In 2013 I choose Monkey D. Luffy for my favorite male anime character. At the time he had a bounty of 400 million now it’s 1.5 billion. Since then, a new type of shonen protagonists has emerged. Gon from Hunter X Hunter is considered a “deconstruction” of the typical shonen hero. During the Chimera Ant arc, he almost kills himself due to the typical shonen heroes need to risk everything to save someone they care about. Izuku Midoriya is a highly determined shonen hero that was gifted with motivation and desire to be a hero. Unlike the typical shonen hero he has literally no powers at the start. In addition to that, Deku is analytical. Most shonen heroes are dumb. However, when they do show some kind of intellect it’s only in battle. Deku’s fighting prowess comes from hard work and studying. Finally, despite Deku recieving one of the most powerful Quirks, he’s never been the strongest in My Hero Academia, at least not yet.
Finally, there’s Tanjiro Kamado from Demon Slayer. Like Deku he’s smart but he also has sword fighting skills. Tanjiro has an emotional intellence that the others don’t. He’s more complicated. He’s motivated to stop demons, but once he kills them he has remorse for them. (Demon Slayer makes a deliberate effort to “humanize” the demons by giving them a back story.) This isn’t to say that Luffy doesn’t care about anyone or doesn’t have sympathy for his enemies but that he represents a different era of shonen hero that are less sophisticated. Regardless, I still pick Luffy as my favorite male a character. If I have more time with Deku or Tanjiro that might change but so far they haven’t surpassed the future Pirate King.
Over the years, several new anime have entered my top ten anime. However, none have topped Neon Genesis Evangelion. When I first began watching Neon Genesis Evangelion, it was for the epic and violent mecha battles. I couldn’t comprehend the more complex themes and imagery woven into the narrative. They credit Evangelion with revolutionizing anime as a medium. Set in the year 2000, a global cataclysm called the “Second Impact,” changes the world. Antarctica is destroyed and the planet’s axis shifts, causing flooding and an altered climate. After the nuclear war, half the world’s population is wiped out. Teenagers, Shinji Ikari, Asuka Langley Soryu and Rei Ayanami pilot massive mecha called Eva’s. Their enemy are physic altering monsters dubbed Angels.
Evangelion explores complex themes like depression, human subjectivity, and child abuse. The series makes many references to philosophical, psychoanalytic concepts, and references to Kabbalah, Christian and Jewish religions. Evangelion even uses religious texts like the Book of Genesis within the series, and the Angels share names found in religion like Sachiel. Evangelion has been described as a ” critique and deconstruction of the mecha genre.” On the surface, Evangelion is a mecha anime with distinctly designed robots that engage in brutal battles. However, the series has levels of deeper and more sophisticated themes that make Evangelion one of the most well-regarded series ever.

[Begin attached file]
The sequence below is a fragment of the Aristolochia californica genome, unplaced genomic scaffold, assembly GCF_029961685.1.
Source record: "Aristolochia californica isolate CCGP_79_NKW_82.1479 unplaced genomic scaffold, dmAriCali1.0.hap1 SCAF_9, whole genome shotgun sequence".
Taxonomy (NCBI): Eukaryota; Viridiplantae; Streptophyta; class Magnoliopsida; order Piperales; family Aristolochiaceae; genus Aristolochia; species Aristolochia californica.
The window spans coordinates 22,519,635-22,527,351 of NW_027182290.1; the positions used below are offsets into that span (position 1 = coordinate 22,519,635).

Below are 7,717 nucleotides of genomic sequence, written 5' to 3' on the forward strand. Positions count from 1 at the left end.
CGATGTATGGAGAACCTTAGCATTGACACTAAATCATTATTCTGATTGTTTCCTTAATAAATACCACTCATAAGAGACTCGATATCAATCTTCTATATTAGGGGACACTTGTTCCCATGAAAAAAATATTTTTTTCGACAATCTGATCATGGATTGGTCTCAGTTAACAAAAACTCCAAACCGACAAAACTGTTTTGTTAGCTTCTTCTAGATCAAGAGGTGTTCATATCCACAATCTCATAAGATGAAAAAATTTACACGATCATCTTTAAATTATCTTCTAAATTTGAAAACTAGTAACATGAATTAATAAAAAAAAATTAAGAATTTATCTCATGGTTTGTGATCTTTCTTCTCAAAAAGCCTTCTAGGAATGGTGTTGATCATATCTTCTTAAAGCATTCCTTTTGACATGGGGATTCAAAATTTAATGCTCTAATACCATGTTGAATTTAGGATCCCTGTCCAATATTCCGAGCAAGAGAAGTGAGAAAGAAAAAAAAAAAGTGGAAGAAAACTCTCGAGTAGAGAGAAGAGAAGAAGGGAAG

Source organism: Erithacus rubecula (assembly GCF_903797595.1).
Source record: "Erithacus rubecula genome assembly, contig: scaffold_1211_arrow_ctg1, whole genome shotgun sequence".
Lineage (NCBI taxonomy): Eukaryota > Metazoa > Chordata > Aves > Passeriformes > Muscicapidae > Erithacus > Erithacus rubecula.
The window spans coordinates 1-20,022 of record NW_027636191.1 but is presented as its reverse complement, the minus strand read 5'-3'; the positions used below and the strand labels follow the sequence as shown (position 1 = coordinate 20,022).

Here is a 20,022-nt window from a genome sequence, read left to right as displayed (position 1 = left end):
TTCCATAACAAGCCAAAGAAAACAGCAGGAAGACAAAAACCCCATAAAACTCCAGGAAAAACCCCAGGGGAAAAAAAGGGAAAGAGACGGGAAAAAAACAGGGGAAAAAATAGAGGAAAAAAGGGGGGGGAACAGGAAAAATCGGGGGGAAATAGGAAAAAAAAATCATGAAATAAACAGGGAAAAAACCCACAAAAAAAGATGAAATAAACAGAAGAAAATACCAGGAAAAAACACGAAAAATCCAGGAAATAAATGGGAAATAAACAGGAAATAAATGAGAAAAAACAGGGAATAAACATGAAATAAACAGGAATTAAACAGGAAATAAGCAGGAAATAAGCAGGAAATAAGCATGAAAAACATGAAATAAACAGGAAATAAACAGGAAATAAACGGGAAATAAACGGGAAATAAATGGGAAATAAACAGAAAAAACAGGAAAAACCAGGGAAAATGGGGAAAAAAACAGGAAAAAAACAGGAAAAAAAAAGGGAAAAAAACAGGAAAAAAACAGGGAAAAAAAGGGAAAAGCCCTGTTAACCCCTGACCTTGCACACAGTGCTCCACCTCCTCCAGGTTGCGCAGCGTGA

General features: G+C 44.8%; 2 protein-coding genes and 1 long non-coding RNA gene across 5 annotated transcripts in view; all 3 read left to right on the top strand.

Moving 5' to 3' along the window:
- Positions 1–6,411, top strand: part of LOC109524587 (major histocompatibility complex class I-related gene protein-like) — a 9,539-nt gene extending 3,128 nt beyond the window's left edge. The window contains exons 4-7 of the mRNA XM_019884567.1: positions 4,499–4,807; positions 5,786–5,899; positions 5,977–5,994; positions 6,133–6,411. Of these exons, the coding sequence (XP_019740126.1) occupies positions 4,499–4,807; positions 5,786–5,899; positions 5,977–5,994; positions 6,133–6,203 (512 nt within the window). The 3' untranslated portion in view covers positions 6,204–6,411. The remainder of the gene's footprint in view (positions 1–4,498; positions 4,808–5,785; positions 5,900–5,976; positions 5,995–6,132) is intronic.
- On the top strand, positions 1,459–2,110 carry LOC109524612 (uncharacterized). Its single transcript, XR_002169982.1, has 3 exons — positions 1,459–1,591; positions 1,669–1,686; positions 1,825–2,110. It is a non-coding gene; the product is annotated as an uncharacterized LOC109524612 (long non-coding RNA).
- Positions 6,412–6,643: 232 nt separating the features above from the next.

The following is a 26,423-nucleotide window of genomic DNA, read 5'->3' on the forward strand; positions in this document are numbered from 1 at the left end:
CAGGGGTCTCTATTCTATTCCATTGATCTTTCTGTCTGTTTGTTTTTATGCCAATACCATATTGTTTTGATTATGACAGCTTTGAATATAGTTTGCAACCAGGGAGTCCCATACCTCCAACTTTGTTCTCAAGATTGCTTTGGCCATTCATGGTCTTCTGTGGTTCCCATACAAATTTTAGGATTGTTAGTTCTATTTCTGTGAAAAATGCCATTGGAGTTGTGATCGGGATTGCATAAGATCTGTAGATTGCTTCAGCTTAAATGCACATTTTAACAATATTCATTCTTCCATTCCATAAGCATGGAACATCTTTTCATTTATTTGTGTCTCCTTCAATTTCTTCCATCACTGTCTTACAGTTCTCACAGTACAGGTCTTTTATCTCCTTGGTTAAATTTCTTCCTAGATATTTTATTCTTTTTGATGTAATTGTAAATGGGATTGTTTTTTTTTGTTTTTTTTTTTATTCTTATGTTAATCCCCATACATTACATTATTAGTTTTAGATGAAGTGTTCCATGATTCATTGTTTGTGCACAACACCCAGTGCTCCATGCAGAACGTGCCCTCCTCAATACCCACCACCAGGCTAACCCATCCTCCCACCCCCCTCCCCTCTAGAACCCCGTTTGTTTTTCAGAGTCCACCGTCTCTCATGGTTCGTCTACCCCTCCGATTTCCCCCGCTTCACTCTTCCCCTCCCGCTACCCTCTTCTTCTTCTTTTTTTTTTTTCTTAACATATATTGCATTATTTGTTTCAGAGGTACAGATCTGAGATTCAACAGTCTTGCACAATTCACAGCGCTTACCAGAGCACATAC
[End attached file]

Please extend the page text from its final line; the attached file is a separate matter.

Way back in 2013, I started the 30 Day Anime Challenge. It was a fun challenge that encouraged me to think more about what I liked about anime. Since then, I’ve completed several more challenges like the 30 Day DC Challenge, the 30 Day Marvel Challenge, the 30 Day Video Game Challenge, and the Salty Anime Challenge. As we start the beginning of this 2021 year, I thought that I would tackle the 100 Day Anime Challenge. Since 2013 I have watched and reviewed so many new anime series that I think my answers from the 30 Day Anime Challenge have changed. So let’s get started:
The Very First Anime You Watched (Sailor Moon)
For anime fans, Sailor Moon is one of the most iconic anime and manga series. Written and illustrated by Naoko Takeuchi. Serialized in 1991, Toei Animation adapted Sailor Moon in 1992. Since then, praised for its art, characters, and humor, Sailor Moon has achieved critical acclaim. As a franchise, Sailor Moon has generated over $13 billion worldwide. My very first memory of watching anime was getting up at 5:oo in the morning, trying to glimpse the series.
Sailor Moon tells the story of middle school student, Usagi Tsukino. Her talking cat Luna gives her a magical brooch that transforms her into Sailor Moon. Together they form a team of Sailor Soldiers, Sailor Mercury, the studious Ami Mizuno, Sailor Mars, the shrine maiden Rei Hino, transfer student Makoto Kino becomes Sailor Jupiter, and aspiring idol Minako Aino awakens as Sailor Venus. The group fights against the Dark Kingdom, ruled by Queen Beryl and her Four Kings of Heaven, as they try to find the Silver Crystal and free Queen Metaria.
Toei rebooted Sailor Moon in 2014 as Sailor Moon Crystal and a two-part movie, Pretty Guardian Sailor Moon Eternal: The Movie will be released on January 8th 2021. Toei will release the second part on February 11, 2021. Sailor Moon Eternal will cover the Dream arc and act as the fourth season of Sailor Moon Crystal series. Sailor Moon continues to impact the anime world and was my gatekeeper anime. I haven’t looked back.